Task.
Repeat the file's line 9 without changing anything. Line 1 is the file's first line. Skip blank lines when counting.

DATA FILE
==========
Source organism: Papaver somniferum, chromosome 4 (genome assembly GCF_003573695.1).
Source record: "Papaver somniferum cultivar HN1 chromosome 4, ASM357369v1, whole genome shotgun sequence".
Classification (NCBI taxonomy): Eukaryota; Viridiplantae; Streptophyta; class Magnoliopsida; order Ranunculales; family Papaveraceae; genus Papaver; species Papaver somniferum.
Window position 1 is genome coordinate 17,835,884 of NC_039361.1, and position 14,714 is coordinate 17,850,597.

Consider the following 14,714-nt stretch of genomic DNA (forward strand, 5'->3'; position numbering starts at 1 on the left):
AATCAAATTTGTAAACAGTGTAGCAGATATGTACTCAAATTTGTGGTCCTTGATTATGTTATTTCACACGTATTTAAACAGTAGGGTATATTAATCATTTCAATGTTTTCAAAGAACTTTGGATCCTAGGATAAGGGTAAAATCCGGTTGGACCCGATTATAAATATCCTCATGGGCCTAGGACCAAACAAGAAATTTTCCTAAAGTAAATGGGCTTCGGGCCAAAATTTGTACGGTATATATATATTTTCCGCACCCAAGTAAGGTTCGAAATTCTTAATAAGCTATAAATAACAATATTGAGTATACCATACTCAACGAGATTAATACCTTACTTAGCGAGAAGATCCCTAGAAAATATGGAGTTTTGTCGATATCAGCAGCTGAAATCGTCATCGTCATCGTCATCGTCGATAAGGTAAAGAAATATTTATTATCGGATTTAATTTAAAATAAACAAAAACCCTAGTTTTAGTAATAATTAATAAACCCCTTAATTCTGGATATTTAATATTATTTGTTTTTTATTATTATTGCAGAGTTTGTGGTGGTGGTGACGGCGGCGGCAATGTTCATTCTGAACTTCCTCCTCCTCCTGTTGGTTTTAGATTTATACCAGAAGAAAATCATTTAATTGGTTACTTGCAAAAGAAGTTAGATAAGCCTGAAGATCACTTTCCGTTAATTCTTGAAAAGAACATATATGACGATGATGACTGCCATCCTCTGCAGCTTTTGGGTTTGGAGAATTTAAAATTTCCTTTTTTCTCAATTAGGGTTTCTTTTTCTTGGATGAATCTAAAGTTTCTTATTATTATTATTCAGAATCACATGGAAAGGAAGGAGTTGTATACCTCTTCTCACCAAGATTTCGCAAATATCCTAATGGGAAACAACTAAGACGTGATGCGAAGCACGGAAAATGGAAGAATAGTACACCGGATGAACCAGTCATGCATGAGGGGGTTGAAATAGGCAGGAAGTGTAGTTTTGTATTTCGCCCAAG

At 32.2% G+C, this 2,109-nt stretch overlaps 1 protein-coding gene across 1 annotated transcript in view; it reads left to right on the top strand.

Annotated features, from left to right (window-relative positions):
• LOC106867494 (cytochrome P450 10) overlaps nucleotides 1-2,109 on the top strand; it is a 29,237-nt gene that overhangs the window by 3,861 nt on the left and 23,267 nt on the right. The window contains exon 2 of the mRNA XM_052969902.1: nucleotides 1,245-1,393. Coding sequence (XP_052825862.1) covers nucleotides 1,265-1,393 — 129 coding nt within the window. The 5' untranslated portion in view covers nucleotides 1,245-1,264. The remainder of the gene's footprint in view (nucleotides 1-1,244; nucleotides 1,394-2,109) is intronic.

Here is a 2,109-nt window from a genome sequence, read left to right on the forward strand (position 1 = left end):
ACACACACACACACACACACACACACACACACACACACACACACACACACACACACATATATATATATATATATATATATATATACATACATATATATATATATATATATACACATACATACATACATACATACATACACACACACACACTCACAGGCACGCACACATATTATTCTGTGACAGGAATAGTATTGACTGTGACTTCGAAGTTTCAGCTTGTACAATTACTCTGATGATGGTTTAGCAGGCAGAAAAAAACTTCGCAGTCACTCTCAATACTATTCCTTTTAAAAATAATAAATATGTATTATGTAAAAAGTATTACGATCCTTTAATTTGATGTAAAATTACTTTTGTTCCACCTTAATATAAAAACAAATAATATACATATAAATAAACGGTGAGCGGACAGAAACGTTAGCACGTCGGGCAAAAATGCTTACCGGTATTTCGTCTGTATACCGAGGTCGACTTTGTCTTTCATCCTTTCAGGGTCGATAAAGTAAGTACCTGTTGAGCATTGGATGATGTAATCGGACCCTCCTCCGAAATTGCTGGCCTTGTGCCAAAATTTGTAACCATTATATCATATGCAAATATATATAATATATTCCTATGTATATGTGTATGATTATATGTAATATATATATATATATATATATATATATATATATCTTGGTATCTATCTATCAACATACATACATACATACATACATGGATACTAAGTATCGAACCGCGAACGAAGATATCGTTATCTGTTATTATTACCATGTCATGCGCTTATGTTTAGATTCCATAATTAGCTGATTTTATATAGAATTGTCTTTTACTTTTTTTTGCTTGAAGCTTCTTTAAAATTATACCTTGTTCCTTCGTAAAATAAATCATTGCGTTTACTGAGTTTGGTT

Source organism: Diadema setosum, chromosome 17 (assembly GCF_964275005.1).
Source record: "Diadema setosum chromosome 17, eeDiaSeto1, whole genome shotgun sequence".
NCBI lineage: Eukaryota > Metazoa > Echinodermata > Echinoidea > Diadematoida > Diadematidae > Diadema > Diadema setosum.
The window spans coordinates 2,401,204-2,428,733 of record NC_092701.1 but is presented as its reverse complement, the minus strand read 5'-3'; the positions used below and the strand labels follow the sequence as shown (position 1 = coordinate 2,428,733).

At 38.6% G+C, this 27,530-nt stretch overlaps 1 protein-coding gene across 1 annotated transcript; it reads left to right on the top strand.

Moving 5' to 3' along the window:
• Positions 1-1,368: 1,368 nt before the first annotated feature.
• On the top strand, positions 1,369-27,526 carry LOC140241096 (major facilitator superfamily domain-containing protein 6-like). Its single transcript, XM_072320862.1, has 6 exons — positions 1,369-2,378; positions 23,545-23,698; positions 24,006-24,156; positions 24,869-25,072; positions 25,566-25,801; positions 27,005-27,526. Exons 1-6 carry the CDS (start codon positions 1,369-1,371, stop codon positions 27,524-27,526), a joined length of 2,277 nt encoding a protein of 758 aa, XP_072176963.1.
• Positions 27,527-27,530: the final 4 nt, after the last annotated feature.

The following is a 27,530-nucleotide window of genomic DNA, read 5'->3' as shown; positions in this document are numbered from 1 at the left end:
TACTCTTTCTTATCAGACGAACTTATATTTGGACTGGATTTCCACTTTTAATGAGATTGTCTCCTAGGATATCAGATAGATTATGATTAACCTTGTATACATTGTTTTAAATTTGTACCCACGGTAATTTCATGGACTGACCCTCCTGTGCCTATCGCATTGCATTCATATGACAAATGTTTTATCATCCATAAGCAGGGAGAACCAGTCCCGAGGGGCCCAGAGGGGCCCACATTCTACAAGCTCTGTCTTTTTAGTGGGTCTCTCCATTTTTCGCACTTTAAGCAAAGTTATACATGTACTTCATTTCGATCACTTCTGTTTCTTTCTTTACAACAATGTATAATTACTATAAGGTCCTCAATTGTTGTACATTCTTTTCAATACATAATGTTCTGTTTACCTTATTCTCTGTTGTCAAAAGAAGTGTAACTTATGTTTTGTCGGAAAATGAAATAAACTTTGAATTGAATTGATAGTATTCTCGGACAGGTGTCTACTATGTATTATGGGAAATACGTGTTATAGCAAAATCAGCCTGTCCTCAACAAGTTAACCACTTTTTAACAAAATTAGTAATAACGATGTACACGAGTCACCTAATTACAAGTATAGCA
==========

• LOC106867494 (cytochrome P450 10) overlaps nucleotides 1-2,109 on the top strand; it is a 29,237-nt gene that overhangs the window by 3,861 nt on the left and 23,267 nt on the right. The window contains exon 2 of the mRNA XM_052969902.1: nucleotides 1,245-1,393. Coding sequence (XP_052825862.1) covers nucleotides 1,265-1,393 — 129 coding nt within the window. The 5' untranslated portion in view covers nucleotides 1,245-1,264. The remainder of the gene's footprint in view (nucleotides 1-1,244; nucleotides 1,394-2,109) is intronic.